Death Valley – Lone Pine – Independence
You know what’s hot? Death frickin’ Valley, that’s what! And we were seeking this out willingly. We’d decided to travel through Death Valley on out way north. I think we were both a bit nervous – after all, it’s roughness is legendary. There’s no water, no nothing. But hey, we could buy water and stuff! So off we went, armed with a tray of water bottles, a cooler bag and a full tank of gas.
Death Valley is – as you would expect – a very barren landscape: it’s all jagged rocks, sand, cacti and heat shimmers. The only thing there is, is the road. It cuts through the land like a knife, occasionally twisting around some hill. I can see how hypnotic it can be. Luckily, there were two of us, so we stayed focused when we were driving.
Not too long after entering the park, we arrived at Zabrieskie Point. This is a gorgeous spot surrounded by strange, otherworldly rock formations. A terrible, terrible movie was once made called (wait for it!) Zabrieskie Point. It only has one thing going for it, which is a massive explosion at the end. (You can find this here, so go ahead and watch that if you want.) There were quite a few tourists around, and they all seemed to be European like us. We walked up to the vista point from the car, then back again. This took a grand total of eight minutes, and left us drenched in sweat. Soon after, we rolled into Furnace Creek. The temperature hit 120 F here, which was sort of, you know, hot. We had some food and topped off the gas. They gouged us on the price, but we’re from Norway and still pay twice as much, so the joke’s on them, I guess.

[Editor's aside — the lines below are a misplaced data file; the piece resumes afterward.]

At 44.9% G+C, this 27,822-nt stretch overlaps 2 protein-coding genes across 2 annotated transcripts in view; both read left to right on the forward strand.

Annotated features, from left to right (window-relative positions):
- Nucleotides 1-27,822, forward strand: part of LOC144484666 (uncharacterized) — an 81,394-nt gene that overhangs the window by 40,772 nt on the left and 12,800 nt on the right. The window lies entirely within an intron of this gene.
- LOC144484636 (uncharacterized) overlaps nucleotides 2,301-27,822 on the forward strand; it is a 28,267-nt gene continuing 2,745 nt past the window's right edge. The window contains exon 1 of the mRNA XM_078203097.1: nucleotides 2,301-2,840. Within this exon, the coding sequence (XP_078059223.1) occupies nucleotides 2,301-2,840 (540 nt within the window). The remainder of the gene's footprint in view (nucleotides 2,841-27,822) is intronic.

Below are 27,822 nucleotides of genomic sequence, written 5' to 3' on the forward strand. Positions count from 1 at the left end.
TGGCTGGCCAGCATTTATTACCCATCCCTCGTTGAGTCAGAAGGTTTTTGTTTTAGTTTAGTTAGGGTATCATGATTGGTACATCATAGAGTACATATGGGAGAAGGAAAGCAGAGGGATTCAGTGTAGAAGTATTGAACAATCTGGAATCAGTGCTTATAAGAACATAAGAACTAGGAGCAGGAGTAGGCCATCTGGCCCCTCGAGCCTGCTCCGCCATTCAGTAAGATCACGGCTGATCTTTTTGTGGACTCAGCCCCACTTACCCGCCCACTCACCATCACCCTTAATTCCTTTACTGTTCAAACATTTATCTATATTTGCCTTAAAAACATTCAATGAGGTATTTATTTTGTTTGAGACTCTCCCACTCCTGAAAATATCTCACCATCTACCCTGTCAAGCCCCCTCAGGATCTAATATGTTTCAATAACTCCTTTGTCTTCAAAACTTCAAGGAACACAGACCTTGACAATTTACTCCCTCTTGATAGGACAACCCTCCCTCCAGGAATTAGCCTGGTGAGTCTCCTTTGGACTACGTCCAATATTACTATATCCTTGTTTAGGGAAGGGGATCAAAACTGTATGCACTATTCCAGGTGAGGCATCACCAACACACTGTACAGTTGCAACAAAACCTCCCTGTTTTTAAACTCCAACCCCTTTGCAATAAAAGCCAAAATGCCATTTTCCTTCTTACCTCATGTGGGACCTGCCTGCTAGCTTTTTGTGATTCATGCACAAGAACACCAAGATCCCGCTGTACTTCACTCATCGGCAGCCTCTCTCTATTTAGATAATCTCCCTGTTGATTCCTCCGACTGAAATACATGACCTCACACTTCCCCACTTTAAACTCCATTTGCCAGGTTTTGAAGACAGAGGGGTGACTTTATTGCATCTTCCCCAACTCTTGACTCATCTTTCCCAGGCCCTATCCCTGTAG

Anyway, we kept going. The temperature crawled up to 122 (50 centigrades) at one point. We pulled over every now and then to snap photos. When you step out of the car, the heat slaps you right in the face, but it’s a dry heat, so it’s not quite obvious at first. It’s only when you sit back down you realize how straining it really is to move around. Which is why I was flabbergasted when a guy leisurely jogged past us. He was dressed up in a suit that looked like something out of a science fiction film, but there was no doubt he was jogging. As it happened, he was probably training for the Death Valley Marathon. Yes, apparently there are 200 masochists who come here every year to run in a marathon.
Coming out of Death Valley, we drove through the little town of Lone Pine. We stopped and visited the Lone Pine Movie Museum, which contained tons of paraphernalia from the hundres of movies shot in Lone Pine. Mostly westerns, but these foothills have stood in for India and China as well. High Sierra, one of my favorite Humphrey Bogart movies, was shot here, as was parts of Bad Day at Black Rock, another favorite. My good deed of the day was helping the owner out with a poster (he wanted to know if it was Norwegian poster – it was Danish), and then we drove on to Independence. We passed by the infamous internment camps from WW2, where the Japanese-Americans were placed during the war. These days, though, nothing’s left but the site itself.
Anyway, we stayed at Ray’s Den Motel, where we spent the evening on the porch with a couple of Miller tallboys and the sound of crickets all around us. And to be honest: after the full-on assault on the senses that was Las Vegas, this was a quite welcome change of pace.